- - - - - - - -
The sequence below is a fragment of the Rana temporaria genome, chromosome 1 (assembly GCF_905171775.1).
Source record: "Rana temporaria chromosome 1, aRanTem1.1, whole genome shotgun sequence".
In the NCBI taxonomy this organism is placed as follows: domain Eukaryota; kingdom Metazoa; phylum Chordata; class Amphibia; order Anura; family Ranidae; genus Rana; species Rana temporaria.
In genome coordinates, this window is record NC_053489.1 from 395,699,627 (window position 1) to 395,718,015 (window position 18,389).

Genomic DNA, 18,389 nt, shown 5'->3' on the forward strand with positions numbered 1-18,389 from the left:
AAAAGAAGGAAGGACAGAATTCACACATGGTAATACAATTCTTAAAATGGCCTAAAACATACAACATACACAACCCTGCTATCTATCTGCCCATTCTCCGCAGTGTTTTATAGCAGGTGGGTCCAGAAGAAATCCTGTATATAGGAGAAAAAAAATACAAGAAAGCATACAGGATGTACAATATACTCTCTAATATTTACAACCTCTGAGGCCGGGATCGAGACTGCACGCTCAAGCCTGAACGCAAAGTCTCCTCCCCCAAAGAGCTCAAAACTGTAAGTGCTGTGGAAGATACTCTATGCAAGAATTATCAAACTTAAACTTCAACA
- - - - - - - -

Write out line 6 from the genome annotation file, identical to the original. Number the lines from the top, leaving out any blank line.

AAAAGAAGGAAGGACAGAATTCACACATGGTAATACAATTCTTAAAATGGCCTAAAACATACAACATACACAACCCTGCTATCTATCTGCCCATTCTCCGCAGTGTTTTATAGCAGGTGGGTCCAGAAGAAATCCTGTATATAGGAGAAAAAAAATACAAGAAAGCATACAGGATGTACAATATACTCTCTAATATTTACAACCTCTGAGGCCGGGATCGAGACTGCACGCTCAAGCCTGAACGCAAAGTCTCCTCCCCCAAAGAGCTCAAAACTGTAAGTGCTGTGGAAGATACTCTATGCAAGAATTATCAAACTTAAACTTCAACA